Summer sales flat in France, Spain; Germany, U.K. ahead
Don’t look for a pattern in the summer B.O. overseas. There was none, due to uneven results for some major U.S. pics (and, in some cases, staggered releases) as well as fluctuations in the fortunes of homegrown product.
While Japan experienced a severe slump — down by 35%, one Tokyo distrib estimates — biz in the first half was sufficiently strong to ensure that grosses for the year-to-date are up 5%-6% vs. 2001. Summer ticket sales were flat in France, down a bit in Spain, up by about 7% in Germany, and roughly 12% ahead in the U.K., according to execs in those markets. In Italy, admissions from June through Aug. 25 shot up by 33.6%, driven by “Spider-Man” (whose foreign cume is due to cross $400 million this week) and distribs’ greater willingness to go out in summer with titles like “Resident Evil,” “Lilo & Stitch” and “Scooby-Doo.”
The fall season has kicked off reasonably well abroad, spurred by “Road to Perdition,” “Lilo & Stitch,” “XXX,” “Signs” and “The Bourne Identity.” “Perdition” was the victor in a slow frame in Germany, boosted by rave reviews and Tom Hanks’ popularity, although one booker opined, “It’s a great film but possibly too dark for some viewers.”
Exhibs in Spain were delighted with the gangster saga’s entry, trailing “Men in Black II,” which plunged in its soph session, prompting one to gripe, “We’re facing the same problem as in the U.S.: saturation spreads and fast fades.” The Sam Mendes-helmed pic was just fair in Thailand and Singapore and held OK in Mexico as “Mr. Deeds” muscled in. “MiB2’s” cume hit $223 million through Sept. 10.
“Lilo & Stitch” captivated kids in Scandinavia (notching Disney’s second biggest toon debut, behind “Monsters, Inc.” in Norway) and South Africa. It’s pocketed a lucrative $61.8 million, with Australia, the U.K. and Japan ahead.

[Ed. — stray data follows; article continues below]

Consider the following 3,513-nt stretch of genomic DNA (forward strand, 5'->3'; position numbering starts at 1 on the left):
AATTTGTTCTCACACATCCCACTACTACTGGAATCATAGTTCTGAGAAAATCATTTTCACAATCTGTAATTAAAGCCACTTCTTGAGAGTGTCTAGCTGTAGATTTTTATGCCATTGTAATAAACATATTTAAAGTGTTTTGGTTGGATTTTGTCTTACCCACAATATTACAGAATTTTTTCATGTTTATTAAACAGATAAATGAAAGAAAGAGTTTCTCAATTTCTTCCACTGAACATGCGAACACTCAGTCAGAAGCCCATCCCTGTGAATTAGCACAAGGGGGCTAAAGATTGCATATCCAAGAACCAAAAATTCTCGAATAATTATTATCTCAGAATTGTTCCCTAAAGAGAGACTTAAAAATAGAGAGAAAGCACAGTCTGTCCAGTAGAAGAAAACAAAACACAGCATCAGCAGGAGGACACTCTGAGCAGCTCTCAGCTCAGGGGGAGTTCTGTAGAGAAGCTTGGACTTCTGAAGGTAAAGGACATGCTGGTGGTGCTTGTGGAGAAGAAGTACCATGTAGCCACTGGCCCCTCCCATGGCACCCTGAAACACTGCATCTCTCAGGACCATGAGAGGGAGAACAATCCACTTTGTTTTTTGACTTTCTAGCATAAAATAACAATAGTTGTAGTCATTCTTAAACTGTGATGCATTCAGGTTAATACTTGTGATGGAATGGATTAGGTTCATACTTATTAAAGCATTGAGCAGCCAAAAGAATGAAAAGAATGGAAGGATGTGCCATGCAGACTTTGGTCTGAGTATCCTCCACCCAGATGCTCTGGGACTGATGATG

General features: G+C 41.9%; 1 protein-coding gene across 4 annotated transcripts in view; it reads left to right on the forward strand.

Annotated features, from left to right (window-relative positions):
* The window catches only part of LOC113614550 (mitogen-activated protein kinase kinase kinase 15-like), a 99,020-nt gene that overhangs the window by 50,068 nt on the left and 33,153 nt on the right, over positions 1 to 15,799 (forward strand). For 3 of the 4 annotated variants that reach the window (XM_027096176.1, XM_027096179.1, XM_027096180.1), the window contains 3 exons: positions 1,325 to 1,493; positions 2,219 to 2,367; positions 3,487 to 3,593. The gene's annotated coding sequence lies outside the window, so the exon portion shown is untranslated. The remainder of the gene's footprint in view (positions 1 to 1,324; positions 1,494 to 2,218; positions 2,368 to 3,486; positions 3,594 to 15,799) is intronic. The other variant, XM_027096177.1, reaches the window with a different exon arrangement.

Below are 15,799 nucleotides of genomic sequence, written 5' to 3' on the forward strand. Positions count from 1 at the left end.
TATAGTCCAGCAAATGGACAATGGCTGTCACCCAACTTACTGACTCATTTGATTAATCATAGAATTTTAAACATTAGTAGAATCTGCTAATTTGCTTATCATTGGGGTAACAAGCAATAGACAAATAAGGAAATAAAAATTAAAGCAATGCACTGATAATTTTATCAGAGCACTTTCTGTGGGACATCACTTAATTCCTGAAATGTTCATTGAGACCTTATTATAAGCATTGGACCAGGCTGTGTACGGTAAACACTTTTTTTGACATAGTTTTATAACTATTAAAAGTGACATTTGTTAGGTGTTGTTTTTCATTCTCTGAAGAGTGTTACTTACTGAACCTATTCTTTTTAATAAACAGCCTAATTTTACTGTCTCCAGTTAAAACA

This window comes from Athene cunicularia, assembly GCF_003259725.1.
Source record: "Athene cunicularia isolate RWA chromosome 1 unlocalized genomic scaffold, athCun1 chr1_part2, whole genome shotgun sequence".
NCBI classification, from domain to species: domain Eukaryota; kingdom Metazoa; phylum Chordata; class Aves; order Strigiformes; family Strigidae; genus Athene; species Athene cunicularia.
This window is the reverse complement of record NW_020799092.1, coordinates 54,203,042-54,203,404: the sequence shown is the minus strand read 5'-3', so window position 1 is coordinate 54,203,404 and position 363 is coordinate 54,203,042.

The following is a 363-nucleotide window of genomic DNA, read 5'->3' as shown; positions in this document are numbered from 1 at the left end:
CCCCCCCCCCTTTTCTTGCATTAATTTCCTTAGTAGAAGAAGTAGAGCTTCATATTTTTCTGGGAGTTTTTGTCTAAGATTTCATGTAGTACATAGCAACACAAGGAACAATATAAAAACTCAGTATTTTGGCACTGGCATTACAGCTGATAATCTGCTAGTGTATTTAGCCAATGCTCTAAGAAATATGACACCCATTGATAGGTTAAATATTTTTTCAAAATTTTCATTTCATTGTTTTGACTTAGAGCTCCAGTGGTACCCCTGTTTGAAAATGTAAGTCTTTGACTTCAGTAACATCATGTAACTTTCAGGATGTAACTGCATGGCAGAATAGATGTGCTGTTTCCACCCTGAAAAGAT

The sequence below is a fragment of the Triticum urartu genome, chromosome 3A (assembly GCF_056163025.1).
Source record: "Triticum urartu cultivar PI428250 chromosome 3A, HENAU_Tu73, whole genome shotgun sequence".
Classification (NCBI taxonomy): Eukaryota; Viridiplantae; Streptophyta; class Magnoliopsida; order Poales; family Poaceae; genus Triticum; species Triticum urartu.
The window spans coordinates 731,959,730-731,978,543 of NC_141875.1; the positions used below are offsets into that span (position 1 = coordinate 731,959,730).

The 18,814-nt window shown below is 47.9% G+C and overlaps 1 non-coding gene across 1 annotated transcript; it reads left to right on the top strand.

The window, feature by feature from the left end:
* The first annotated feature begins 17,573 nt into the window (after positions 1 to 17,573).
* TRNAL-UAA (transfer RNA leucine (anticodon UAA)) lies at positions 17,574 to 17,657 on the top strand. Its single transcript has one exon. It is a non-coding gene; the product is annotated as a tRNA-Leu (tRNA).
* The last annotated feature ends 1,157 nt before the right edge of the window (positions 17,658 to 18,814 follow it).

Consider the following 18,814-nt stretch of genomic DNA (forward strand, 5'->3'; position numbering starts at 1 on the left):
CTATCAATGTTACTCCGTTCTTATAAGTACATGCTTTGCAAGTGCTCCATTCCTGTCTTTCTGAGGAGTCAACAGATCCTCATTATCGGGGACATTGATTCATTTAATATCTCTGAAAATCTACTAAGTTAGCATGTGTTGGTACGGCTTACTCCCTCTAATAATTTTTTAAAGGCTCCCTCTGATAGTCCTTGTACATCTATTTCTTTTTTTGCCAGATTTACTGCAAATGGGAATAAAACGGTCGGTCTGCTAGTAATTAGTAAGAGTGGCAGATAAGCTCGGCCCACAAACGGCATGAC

Sony/Revolution Studios’ “XXX” captured $1.1 million in five days in Brazil, the market’s fifth-highest preem ever, and $401,000 on 34 in the United Arab Emirates, the second biggest behind Spidey.
“Signs” telegraphed $986,000 in six days in Holland, BVI’s third-best opening behind “The Sixth Sense” and “Unbreakable,” and held stoutly in Sweden. It’s earned a dandy $22.4 million in 22 markets, mostly small fry except Australia.
Al Pacino/Robin Williams starrer “Insomnia” eyed pole position Down Under and second spot in Japan and was buoyed by word of mouth in its second turn in the U.K. Thriller has raked in an estimated $16 million from just 16 territories. “Resident Evil” was the pacesetter again in Japan after its top-ranked bow, and its foreign cume topped $51 million.
In its Euro debut, “The Bourne Identity” reigned in Blighty, although one exhib rated it as “bread and butter fare, nothing special.” British auds weren’t enticed by “The Importance of Being Earnest,” perhaps discouraged by the critical pans.
“Minority Report” anticipated $965,000 in four days on 132 in Russia, Fox’s second best opening behind “Star Wars: Episode II — Attack of the Clones.” Released in 40% of international markets, Steven Spielberg’s sci-fier has mustered $95 million, with most of continental Europe and Japan on the horizon.
British comedy “Ali G Indahouse” generated some laughs in Germany, where auds are fond of gross-out humor, helped by topliner Sacha Baron Cohen’s appearances on Madonna’s “Music” video and on the MTV Movie Awards, and its similarity to recent local hit “Erkan & Stefan.” Despite positive press for “Monster’s Ball” and the Silver Bear for Halle Berry at the Berlin fest in February, the pic proved too dark for many tastes in Germany.
In Italy, teens turned out for “A Time For Dancing,” replicating distrib Eagle Pictures’ success last year with “Save the Last Dance.” Venice fest Golden Lion winner “The Magdalene Sisters” bowed strongly on 28 prints; expansion this week to 100 copies will show the commercial impact of the award and ensuing Vatican uproar and media attention. Local historical romance “A Journey Called Love” saw a lusty launch but other Italo entries from Venice showed less promise.
In France, where admissions were off by 25% from the previous week, “Windtalkers” garnered admiring reviews and sizable crowds in Paris and suburbs, but far less interest in the rest of the country. One Paris crit enthused: “What is most beautiful about the film is its humility, a total exception from the Hollywood form.” Its estimated cume is $25 million from 25 countries.
(Ed Meza in Berlin, David Rooney in Rome, John Hopewell in Madrid, Lee Simkins in London and Liza Klaussmann in Paris contributed to this report.)